The Muslim world is up in arms over cartoons. A bizarre incident involving caricatures of Mohammed in a Danish daily paper has angered Islamic leaders, escalated to international proportions and threatens to spark legitimate conflict. Amid threats of violence, Denmark must now stand in defense of its most puerile citizens.
The trouble began in September when the Danish newspaper Jyllands-Posten published a dozen cartoons depicting Mohammed, including one in which the prophet’s turban is shaped like a bomb. These cartoons were solicited from various artists as an exercise in self-censorship, apparently to see how far cartoonists would go in styling the Islamic holy figure.
Since any depiction of Mohammed is considered blasphemous, there is little question that the paper was tempting trouble by publishing the drawings. The editors obviously sought to raise a few eyebrows, or perhaps even tousle some Middle Eastern plumage. Instead, they provoked a major diplomatic snafu.
Last Friday, a Saudi Arabian prayer leader condemned the images in a widely-broadcast sermon, igniting uproar. Within days, a tempest was brewing in a Danish demi-tasse. Saudi Arabia withdrew its ambassador from Denmark; Lybia closed its embassy entirely. Protestors in Gaza have begun torching images of Danish Prime Minister Anders Fogh Rasmussen. A telephoned bomb threat forced evacuation of the Jyllands-Posten offices on Tuesday, shortly after a militant Islamic Web site pledged violent reprisals. Danish citizens have been urged to avoid Arab nations, several of which are now arranging to boycott Danish goods.
Regardless of its modest origin, this incident has spun out of control: what began as a publishing gaffe has become a serious international imbroglio.
What can be done to resolve the mess? The cartoons can hardly be un-published. No remedy exists for any damage they may have caused; the only real option is to beg the pardon of Muslims worldwide and hope the issue dies down. On Tuesday the Jyllands-Posten issued a lengthy front-page apology in Danish, English and Arabic, but this gesture had the appearance of being too little, too late. It failed to calm the rising storm, since the target of reproach has since shifted — Arab nations and Muslim groups are demanding a full apology from the Danish government.
Prime Minister Rasmussen has thus far stood firm, insisting that his government cannot apologize on behalf of an independent newspaper that acted within the limits of Danish law. Good for him; he would be wrong to concede.
However ill-advised these cartoons may have been, and however unfortunate their impact on the Muslim community, they were nonetheless the work of a free press. Since the images were not deemed hateful by the courts, to backpedal as a nation from their appearance in the news is to contradict the fundamental notion of free expression.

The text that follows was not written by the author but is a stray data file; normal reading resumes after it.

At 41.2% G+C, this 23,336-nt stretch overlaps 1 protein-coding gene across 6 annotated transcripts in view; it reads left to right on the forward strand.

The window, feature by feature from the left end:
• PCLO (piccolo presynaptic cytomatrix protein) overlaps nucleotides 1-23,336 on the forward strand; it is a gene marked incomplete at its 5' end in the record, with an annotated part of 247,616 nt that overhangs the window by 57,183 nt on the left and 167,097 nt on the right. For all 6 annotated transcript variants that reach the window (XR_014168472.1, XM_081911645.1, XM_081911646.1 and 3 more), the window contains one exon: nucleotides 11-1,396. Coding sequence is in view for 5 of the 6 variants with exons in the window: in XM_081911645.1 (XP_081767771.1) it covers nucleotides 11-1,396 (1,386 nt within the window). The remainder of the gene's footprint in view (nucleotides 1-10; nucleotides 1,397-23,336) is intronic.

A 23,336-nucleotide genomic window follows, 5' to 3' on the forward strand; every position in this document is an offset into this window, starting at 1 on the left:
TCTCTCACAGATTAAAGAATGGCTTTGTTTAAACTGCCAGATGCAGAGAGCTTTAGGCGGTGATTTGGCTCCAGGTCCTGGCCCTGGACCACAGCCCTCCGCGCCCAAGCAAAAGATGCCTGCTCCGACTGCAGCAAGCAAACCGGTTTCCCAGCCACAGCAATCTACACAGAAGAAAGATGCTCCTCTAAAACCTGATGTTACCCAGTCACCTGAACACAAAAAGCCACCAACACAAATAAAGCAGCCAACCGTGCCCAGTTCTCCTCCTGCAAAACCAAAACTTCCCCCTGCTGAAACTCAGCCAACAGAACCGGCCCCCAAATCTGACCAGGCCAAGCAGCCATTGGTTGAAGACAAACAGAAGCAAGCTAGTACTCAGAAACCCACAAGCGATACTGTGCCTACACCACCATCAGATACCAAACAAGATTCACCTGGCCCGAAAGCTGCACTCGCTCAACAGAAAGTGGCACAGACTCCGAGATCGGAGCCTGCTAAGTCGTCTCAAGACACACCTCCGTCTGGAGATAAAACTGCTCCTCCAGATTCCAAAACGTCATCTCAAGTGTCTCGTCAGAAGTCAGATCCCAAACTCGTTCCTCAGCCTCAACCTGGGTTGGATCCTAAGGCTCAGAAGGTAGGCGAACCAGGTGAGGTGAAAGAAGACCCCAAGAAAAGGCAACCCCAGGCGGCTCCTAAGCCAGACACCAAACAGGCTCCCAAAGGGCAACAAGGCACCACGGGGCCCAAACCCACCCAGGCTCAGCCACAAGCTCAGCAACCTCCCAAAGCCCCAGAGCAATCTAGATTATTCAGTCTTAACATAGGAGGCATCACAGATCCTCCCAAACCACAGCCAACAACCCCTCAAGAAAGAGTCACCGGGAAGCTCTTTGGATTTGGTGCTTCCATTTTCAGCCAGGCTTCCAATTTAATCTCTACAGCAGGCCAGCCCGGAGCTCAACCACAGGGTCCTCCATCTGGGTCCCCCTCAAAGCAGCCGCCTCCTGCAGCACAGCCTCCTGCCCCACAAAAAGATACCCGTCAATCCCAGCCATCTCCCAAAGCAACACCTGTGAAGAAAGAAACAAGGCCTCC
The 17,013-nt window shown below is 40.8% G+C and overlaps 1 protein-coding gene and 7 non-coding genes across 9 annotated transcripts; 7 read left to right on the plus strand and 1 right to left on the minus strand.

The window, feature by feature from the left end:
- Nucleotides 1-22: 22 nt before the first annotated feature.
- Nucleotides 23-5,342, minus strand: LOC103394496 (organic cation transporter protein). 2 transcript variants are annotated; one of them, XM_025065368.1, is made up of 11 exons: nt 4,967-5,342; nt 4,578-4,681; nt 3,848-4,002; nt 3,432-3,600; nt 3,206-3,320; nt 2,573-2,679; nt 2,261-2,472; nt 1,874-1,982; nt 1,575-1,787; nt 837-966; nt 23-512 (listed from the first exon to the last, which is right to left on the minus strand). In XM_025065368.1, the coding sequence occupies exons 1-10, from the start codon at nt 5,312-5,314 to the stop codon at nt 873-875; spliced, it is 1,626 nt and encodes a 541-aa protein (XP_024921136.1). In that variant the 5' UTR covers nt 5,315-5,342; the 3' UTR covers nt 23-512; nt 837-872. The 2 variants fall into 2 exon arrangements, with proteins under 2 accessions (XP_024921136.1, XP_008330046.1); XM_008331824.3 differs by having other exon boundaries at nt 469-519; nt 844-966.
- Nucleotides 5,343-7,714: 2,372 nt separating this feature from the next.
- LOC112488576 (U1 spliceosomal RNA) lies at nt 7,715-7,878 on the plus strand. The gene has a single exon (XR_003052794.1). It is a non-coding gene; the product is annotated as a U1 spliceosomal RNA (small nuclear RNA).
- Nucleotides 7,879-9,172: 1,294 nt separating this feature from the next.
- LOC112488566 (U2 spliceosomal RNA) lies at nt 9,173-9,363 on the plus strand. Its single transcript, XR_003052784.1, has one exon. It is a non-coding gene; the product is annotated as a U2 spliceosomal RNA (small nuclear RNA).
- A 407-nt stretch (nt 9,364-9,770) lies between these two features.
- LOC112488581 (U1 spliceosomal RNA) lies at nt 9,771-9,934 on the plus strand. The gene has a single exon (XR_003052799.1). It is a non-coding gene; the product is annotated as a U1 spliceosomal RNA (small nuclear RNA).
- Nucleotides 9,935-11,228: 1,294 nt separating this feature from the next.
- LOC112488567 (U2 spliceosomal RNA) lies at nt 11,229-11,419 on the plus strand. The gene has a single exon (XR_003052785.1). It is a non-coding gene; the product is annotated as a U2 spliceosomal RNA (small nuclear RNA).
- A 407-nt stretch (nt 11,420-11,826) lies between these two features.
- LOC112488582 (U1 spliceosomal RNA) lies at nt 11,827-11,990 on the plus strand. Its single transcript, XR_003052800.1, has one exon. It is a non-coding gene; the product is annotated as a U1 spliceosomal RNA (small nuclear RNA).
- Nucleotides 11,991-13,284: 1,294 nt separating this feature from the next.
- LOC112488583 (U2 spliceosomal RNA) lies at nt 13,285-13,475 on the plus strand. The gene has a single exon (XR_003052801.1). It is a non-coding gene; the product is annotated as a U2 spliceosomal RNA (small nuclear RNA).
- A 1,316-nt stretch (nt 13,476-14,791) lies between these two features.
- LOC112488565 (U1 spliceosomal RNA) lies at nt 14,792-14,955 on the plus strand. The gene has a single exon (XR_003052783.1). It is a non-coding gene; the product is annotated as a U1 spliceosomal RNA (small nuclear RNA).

In principle, defending free speech is easy. But in practice, doing so almost always involves wading into a bitter quarrel where repugnant views have been expressed, and opposing those who would silence them. And while we are all no doubt familiar with Voltaire’s distinction between embracing an opinion and defending the right to put it forth, it’s surprising how easily, when tempers flare, these blur. Try it out: Defend free speech in any instance where it is actually in peril, and you will surely be accused of siding with the provocateur.
Nonetheless, if we are serious about freedom of expression, we accept this risk; we must be willing to enter the fray to defend the expression of views we do not endorse. As Noam Chomsky says, to support free speech in any meaningful sense means doing so precisely for views you despise.
Denmark’s record of religious freedom and tolerance speaks for itself, and any who seek to paint the government as systemically hostile to Islam are likely to come up empty-handed. The sudden vilification of Denmark is particularly absurd considering the fact that demonstrated anti-Muslim hostility in the US media has prompted no boycott of FOX or McDonald’s, and Israeli goods continue to line shelves across the Mideast despite that nation’s penchant for bloody clashes with Arab populations. The coordinated Muslim response to a Danish cartoon is impressive, but oddly misdirected.
Nevertheless, the chaos is real. In refusing to issue a national apology, Prime Minister Rasmussen will be accused of brinksmanship, stubbornness and, in all likelihood, endorsing religious discrimination. He must remain resolute — for while the appearance of these images was regrettable, they do not empower him to deem freedom of expression a flexible concept. Braving shampoo boycotts, bomb threats and deserted embassies, the Danes must now stand fast.
But when this fracas settles, that Danish newspaper really does deserve a slap. Free speech or not, we accept that certain topics — the Holocaust, for instance — are sure to irritate and are best left alone. Jyllands-Posten editors have flouted taboo, set off an international spat, and roused us, reluctant, to their defense. It gives me no pleasure to martyr such boors on the altar of free speech, but as is so often the case, it must be done. You can’t help but sigh.
Michael Seringhaus is a fifth-year graduate student in molecular biophysics and biochemistry. His column appears on alternate Thursdays.